14. Keays SL, Mason M, Newcombe PA. Individualized physiotherapy in the treatment of patellofemoral pain. Physiother Res Int 2015;20(1):22-36. doi:10.1002/pri.1593. [Crossref]
  15. Lack S, Barton C, Vicenzino B, Morrissey D. Outcome predictors for conservative patellofemoral pain management: a systematic review and meta-analysis. Sports Med 2014;44(12):1703-1716. doi:10.1007/s40279-014-0231-5. [Crossref]
  16. Laprade J, Culham E, Brouwer B. Comparison of five isometric exercises in the recruitment of the vastus medialis oblique in persons with and without patellofemoralpain syndrome. J Orthop Sports Phys Ther 1998;27(3):197-204.
  17. Jonsson P, Alfredson H. Superior results with eccentric compared to concentric quadriceps training in patients with jumper’s knee: a prospective randomised study. Br J Sports Med 2005;39(11):847-850. doi:10.1136/bjsm.2005.018630. [PubMed] [PubMed Central] [Crossref]
  18. Escamilla RF, Fleisig GS, Zheng N, Barrentine SW, Wilk KE, Andrews JR. Biomechanics of the knee during closed kinetic chain and open kinetic chain exercises. Med Sci Sports Exerc 1998;30(4):556-69. doi:10.1097/00005768-199804000-00014. [Crossref]
  19. Fagan V, Delahunt E. Patellofemoral pain syndrome: a review on the associated neuromuscular deficits and current treatment options. Br J Sports Med 2008;42(10):789-795. doi:10.1136/bjsm.2008.046623. [Crossref]
  20. Witvrouw E, Lysens R, Bellemans J, Peers K, Vanderstraeten G. Open versus closed kinetic chain exercises for patellofemoral pain a prospective, randomized study. Am J Sports Med 2000;28(5):687-94. doi:10.1177/0363546503262187. [Crossref]
  21. Negahban H, Pouretezad M, Yazdi MJS, et al. Persian translation and validation of the Kujala Patellofemoral Scale in patients with patellofemoral pain syndrome. Disabil Rehabil 2012;34(26):2259-2263. doi:10.3109/09638288.2012.683480. [Crossref]
  22. Witvrouw E, Danneels L, Van Tiggelen D, Willems TM, Cambier D. Open versus closed kinetic chain exercises in patellofemoral pain a 5-year prospective randomized study. Am J Sports Med 2004;32(5):1122-1130.
  23. Minoonejad H, Rajabi R, Ebrahimi-Takamjani E, et al. Combined open and closed kinetic chain exercises for patellofemoral pain syndrome: a randomized controlled trial. World J Sport Sci 2012;6(3):278-285.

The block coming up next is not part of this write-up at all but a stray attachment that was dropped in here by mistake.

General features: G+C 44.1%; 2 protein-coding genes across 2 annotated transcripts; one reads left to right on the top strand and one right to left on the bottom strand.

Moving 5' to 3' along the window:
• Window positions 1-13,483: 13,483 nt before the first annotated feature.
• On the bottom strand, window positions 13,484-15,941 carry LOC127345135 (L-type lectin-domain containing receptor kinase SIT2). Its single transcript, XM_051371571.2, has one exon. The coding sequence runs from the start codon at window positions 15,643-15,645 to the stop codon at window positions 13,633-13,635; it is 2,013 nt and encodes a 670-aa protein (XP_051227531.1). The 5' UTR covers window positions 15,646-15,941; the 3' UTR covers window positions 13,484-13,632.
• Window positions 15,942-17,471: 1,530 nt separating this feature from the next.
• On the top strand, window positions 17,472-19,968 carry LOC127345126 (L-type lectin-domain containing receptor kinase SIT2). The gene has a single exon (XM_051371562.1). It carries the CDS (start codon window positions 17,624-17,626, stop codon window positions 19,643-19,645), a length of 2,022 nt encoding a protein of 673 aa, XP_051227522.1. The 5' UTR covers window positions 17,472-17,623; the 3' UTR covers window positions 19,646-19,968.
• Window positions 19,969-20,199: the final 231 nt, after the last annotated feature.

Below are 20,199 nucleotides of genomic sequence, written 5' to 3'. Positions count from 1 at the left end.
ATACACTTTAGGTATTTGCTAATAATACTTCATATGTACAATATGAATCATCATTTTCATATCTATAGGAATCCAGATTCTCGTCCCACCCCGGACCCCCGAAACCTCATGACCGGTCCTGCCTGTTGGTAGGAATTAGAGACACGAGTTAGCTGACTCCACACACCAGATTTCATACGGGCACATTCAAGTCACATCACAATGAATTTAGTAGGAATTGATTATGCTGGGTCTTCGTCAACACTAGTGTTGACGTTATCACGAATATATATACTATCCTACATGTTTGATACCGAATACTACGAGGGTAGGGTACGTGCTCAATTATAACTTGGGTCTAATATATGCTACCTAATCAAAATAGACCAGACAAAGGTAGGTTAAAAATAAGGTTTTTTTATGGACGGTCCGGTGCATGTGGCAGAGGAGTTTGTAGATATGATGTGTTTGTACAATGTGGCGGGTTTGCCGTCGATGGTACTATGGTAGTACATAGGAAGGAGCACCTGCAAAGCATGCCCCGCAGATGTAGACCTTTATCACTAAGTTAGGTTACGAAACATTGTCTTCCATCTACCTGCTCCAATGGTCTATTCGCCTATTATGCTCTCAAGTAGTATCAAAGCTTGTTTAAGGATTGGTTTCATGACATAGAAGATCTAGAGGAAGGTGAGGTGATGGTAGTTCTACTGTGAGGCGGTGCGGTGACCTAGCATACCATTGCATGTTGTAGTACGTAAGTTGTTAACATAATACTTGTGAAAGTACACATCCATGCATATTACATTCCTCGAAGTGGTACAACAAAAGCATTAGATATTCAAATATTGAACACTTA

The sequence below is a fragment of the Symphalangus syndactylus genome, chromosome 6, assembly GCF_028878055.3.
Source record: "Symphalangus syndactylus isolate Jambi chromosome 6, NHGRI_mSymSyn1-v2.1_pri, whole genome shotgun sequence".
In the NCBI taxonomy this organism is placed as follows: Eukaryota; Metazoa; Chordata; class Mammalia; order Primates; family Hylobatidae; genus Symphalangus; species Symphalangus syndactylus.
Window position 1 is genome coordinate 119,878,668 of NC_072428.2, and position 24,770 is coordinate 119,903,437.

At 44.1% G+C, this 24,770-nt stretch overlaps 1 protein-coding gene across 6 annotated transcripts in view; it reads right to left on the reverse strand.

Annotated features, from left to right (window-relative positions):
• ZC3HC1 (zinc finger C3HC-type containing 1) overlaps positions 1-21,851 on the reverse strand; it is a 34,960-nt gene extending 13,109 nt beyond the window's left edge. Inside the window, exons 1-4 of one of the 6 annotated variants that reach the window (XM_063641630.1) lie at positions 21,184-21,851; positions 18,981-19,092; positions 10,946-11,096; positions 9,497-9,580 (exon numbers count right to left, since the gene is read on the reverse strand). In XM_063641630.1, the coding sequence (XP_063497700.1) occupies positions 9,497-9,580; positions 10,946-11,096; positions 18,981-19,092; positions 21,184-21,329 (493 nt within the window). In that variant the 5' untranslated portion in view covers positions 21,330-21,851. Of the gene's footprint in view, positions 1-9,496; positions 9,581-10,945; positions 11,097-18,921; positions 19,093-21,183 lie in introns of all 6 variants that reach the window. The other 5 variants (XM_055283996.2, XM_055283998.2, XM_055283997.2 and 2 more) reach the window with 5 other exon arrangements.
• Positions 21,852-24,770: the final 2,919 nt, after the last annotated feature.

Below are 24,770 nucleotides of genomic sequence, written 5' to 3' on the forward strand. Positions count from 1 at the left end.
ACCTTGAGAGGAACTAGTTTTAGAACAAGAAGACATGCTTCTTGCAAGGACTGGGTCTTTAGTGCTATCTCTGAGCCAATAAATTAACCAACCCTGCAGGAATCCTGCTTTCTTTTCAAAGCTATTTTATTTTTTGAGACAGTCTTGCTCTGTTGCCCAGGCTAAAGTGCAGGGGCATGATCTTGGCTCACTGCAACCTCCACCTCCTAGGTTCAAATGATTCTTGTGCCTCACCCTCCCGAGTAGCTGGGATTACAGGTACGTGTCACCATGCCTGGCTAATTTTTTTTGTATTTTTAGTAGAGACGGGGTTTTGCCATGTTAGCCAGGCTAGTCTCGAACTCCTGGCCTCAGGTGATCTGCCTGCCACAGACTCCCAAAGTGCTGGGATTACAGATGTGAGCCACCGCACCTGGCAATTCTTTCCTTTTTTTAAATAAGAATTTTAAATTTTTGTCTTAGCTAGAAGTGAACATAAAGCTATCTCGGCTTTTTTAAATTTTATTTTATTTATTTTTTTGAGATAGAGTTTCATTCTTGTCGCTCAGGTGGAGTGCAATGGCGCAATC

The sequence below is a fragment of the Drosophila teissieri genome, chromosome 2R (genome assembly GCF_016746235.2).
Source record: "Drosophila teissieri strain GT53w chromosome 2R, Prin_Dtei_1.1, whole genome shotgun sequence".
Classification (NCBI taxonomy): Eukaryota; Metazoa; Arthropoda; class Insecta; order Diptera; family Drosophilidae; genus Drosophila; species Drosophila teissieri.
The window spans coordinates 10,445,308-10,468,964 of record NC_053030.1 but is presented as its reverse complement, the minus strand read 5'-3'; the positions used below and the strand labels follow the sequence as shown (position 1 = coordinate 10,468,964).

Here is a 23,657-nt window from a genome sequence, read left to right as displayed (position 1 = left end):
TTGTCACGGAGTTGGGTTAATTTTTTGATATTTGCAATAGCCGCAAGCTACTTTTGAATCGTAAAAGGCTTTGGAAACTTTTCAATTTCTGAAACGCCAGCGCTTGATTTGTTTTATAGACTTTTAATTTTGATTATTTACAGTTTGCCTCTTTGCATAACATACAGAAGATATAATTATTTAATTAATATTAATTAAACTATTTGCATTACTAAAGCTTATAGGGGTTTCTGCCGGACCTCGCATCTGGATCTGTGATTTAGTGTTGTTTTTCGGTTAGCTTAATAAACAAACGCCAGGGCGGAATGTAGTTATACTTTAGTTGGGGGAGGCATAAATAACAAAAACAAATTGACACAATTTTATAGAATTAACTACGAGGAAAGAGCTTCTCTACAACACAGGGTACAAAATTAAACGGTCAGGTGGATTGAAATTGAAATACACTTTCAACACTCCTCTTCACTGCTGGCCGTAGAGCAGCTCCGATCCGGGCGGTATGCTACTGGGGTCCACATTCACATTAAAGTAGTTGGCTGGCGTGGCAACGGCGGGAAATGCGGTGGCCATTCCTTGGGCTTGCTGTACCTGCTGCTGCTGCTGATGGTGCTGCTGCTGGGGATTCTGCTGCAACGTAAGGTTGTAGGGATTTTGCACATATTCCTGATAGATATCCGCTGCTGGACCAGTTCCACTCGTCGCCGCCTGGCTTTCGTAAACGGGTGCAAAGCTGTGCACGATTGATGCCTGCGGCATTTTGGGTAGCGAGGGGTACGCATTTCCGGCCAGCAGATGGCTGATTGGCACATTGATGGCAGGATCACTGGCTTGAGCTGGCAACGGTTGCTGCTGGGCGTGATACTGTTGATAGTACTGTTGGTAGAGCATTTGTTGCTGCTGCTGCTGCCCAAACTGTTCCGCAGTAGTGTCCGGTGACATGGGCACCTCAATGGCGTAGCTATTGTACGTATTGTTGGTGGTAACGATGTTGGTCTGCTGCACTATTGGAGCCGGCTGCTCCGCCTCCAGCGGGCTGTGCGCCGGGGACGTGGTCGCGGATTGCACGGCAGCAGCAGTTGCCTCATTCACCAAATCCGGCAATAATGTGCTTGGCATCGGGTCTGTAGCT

24. Peeler J, Anderson JE. Effectiveness of static quadriceps stretching in individuals with patellofemoral joint pain. Clin J Sport Med 2007;17(4):234-241. doi:10.1097/jsm.0b013e3180f60afc. [Crossref]
  25. Ferber R, Kendall KD, Farr L. Changes in knee biomechanics after a hip-abductor strengthening protocol for runners with patellofemoral pain syndrome. J Athl Train 2011;46(2):142-149. [PubMed] [PubMed Central]
  26. Yalfani A, Raisi Z. Comparison of two methods quadriceps muscle strengthening on land and in the water on pain, function, static and dynamic balance in females with patellofemoral pain syndrome. Sport Med Stud 2013;5(13):91-108.
  27. Mazloum V, Sahebozamani M. A Review Study on Various Conservative Management Strategies for Patellofemoral Pain Syndrome: What Is the Best Intervention? Journal of Kerman University of Medical Sciences 2016;23(1):116-136.
  28. Worrell TW, Crisp E, LaRosa C. Electromyographic reliability and analysis of selected lower extremity muscles during lateral step-up conditions. J Athl Train 1998;33(2):156.
  29. Fehr GL, Junior AC, Cacho ÊWA, de Miranda JB. Effectiveness of theopen kinetic chain and closed kinetic chain in the treatment of patellofemoral pain syndrome. Rev Bras Med Eporte 2006;12(2):66-70.
  30. Callaghan M, McCarthy C, Oldham J. Electromyographic fatigue characteristics of the quadriceps in patellofemoral painsyndrome. Man Ther 2001;6(1):27-33.
  31. Roberts D, Friden T, Stomberg A, Lindstrand A, Moritz U. Bilateral proprioceptive defects in patients with a unilateral anterior cruciate ligament reconstruction: a comparison between patients and healthy individuals. J Orthop Res 2000;18(4):565-571. doi:10.1002/jor.1100180408. [Crossref]
  32. Edin BB. Cutaneous afferents provide information about knee joint movements in humans. J Physiol 2001;531(1):289-297. doi:10.1111/j.1469-7793.2001.0289j.x. [PubMed] [PubMed Central] [Crossref]
  33. Prentice WE, Kaminski TW. Rehabilitation techniques for sports medicine and athletic training. New York: McGraw-hill; 2004.